In matrimonial matters, the ruby marks a couple’s 40th year since tying the knot.
In Philippine history, 2012 marks the 40th anniversary of the proclamation of martial law, and the gem’s blood-red tinge is the ideal allusion to the human-rights atrocities that took place during the authoritarian rule of Ferdinand Marcos.
If only because of the dark episode, the people, especially artists, are perennially bound to remember it.
Citing “clear and present danger” posed by enemies of the state, Marcos issued Proclamation 1081 on Sept. 21, 1972, and put the country under martial law. Then ensued the dark years of the dictatorship which became a rich mine for artistic rumination and powerful protest by Filipino artists.
“Art has always reflected society and the conditions in which people live, at the same time that it has contributed to the process of social and historical change,” art critic and historian Alice Guillermo said. “During the Marcos regime, an observed cultural phenomenon was the emergence-development of protest art in various forms.”
To raise historical awareness about martial law, especially among the younger generations, the Liongoren Gallery and the Center for Art, New Ventures and Sustainable Development (Canvas) have organized the exhibit “ReCollection 1081: Clear and Present Danger (Visual Dissent on Martial Rule),” which opens on July 14, 4 p.m., at the Cultural Center of the Philippines’ (CCP) Bulwagang Juan Luna and Pasilyo Guillermo Tolentino.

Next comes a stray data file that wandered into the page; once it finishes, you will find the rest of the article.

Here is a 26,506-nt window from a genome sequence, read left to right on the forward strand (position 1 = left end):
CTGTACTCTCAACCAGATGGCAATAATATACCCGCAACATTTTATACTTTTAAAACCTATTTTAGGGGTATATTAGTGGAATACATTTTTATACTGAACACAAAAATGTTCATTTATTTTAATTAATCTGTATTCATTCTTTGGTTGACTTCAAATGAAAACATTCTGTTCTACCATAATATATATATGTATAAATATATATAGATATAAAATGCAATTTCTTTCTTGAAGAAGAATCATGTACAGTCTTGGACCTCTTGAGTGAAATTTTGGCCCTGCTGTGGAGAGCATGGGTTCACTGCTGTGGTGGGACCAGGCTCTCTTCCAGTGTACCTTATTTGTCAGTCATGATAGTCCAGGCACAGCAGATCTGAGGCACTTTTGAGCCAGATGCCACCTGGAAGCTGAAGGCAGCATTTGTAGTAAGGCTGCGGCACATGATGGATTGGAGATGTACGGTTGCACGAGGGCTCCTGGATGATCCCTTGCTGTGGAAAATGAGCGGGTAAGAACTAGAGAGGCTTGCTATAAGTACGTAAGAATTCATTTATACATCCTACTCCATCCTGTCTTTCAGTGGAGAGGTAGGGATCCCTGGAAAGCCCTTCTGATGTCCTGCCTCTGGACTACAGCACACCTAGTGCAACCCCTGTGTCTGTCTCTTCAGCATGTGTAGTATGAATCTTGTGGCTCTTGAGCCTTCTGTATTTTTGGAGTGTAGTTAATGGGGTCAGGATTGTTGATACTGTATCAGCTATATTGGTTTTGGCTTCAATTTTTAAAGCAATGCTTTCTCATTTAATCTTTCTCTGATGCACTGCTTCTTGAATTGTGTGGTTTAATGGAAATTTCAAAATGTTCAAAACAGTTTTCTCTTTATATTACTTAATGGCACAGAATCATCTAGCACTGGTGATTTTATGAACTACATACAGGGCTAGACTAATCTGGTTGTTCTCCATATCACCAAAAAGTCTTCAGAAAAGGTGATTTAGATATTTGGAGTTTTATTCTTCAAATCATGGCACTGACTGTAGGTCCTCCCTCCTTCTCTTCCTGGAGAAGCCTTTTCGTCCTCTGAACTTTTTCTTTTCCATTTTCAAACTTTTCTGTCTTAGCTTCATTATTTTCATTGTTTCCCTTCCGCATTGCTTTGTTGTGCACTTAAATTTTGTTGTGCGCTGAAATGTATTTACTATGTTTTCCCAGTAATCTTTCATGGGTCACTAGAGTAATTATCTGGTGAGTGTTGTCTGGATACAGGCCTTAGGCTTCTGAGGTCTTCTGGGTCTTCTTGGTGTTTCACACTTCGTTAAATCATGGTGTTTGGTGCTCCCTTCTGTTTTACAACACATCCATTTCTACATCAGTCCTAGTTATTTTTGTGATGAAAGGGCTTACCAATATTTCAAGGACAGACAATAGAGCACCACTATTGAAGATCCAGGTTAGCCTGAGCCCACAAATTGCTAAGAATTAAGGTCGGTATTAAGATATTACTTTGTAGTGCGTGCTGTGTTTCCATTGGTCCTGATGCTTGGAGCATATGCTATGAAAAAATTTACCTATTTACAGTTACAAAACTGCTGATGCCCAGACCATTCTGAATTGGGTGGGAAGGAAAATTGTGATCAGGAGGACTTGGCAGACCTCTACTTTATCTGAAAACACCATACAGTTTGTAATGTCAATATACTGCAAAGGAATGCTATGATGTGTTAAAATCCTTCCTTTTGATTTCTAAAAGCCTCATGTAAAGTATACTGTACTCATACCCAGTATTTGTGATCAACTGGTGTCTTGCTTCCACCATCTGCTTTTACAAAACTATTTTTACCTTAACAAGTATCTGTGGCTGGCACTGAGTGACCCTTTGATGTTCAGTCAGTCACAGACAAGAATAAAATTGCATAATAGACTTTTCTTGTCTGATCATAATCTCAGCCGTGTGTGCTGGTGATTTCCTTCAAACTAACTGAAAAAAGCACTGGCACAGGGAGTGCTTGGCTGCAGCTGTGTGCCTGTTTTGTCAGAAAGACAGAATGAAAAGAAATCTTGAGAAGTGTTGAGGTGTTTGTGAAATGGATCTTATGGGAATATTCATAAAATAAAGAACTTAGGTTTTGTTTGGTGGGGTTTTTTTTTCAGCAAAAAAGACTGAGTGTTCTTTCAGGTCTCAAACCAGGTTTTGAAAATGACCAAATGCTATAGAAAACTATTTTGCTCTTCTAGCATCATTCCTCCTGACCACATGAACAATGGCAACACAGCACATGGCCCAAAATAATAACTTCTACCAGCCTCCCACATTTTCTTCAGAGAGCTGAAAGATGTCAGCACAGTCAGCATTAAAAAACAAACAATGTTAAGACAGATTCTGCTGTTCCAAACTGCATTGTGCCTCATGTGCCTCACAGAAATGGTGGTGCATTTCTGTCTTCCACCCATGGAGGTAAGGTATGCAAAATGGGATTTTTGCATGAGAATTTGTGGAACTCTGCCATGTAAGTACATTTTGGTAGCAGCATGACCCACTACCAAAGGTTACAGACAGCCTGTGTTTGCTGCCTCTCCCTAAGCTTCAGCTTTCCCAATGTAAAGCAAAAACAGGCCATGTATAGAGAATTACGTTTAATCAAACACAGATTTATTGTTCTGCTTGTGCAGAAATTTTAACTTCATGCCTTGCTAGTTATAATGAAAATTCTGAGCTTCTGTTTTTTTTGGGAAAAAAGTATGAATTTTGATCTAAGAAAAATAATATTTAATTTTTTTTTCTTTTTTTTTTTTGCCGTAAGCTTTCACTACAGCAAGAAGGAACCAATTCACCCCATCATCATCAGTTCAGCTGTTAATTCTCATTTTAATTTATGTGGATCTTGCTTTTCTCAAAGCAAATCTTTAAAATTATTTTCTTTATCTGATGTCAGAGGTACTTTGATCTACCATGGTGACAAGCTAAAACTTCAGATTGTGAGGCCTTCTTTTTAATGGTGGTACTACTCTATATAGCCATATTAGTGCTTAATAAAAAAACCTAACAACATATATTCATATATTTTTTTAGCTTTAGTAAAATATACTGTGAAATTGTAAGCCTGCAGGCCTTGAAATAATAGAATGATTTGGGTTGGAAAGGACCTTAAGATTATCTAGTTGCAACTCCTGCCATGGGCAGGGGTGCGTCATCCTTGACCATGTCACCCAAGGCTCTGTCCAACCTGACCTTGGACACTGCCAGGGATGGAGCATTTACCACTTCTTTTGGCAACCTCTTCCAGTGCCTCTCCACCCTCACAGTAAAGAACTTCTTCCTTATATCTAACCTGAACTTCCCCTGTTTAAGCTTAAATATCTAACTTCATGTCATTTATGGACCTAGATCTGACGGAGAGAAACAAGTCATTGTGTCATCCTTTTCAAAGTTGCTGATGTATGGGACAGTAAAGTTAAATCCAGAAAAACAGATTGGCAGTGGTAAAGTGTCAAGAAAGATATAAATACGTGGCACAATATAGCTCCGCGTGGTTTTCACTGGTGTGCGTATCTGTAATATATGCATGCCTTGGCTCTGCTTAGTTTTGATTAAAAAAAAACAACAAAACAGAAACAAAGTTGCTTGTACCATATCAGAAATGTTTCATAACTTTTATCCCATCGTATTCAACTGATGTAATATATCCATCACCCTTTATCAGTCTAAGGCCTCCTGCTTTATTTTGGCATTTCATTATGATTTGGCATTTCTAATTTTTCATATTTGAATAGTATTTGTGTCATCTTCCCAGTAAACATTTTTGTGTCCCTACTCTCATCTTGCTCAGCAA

The exhibit is part of Piglas, a series of art events in the CCP to mark the 40th anniversary of the declaration of martial law.
“How can we make the youth remember pivotal events such as the Edsa Revolution if we ourselves forget Martial Law?” said Canvas officer Delan Robilos.
Among the participating artists are National Artist BenCab, Alfredo Liongoren, Pablo Baens Santos, Edgar Talusan Fernandez, Orlando Castillo, Al Manrique, José Tence Ruiz, Renato Habulan, Brenda Fajardo, Imelda Cajipe Endaya, Antipas Delotavo, Jaime de Guzman, Anna Fer, Edicio de la Torre (a former priest).
De la Torre was one of those who went underground during the Marcos regime. Two of his works, done inside his prison cell in Camp Bago Bantay during martial law, will be part of the exhibit.
BenCab’s contribution to the exhibit is an original piece done during martial law but set against a reworked digital drawing of the same work.
BenCab’s work embodies the exhibit’s strategy of triggering a dialogue between past and present, between those who lived through martial rule and those who did not.
The show will try to provide diverse perspectives on a dark chapter in Philippine history, conveying them to audiences through various media and genre styles, which overall should allow those who lived during that time to reminisce and those who live vicariously through them to sift through the raw material and heed the lessons of history.
“We always make it a point for our projects to provide themes that can help stimulate discussions on important social issues,” said Canvas executive director Gigo Alampay.
“It should not stop at this,” said Norma Liongoren of the Liongoren Gallery (she was active in the anti-Marcos movement). “This is only the beginning. This is why museums are important. I believe that we should have permanent visual exhibitions that would impart knowledge about significant events in Philippine history accurately.”
“ReCollection 1081: Clear and Present Danger (Visual Dissent on Martial Rule) is curated by Ruel Caasi and Marika B. Constantino.
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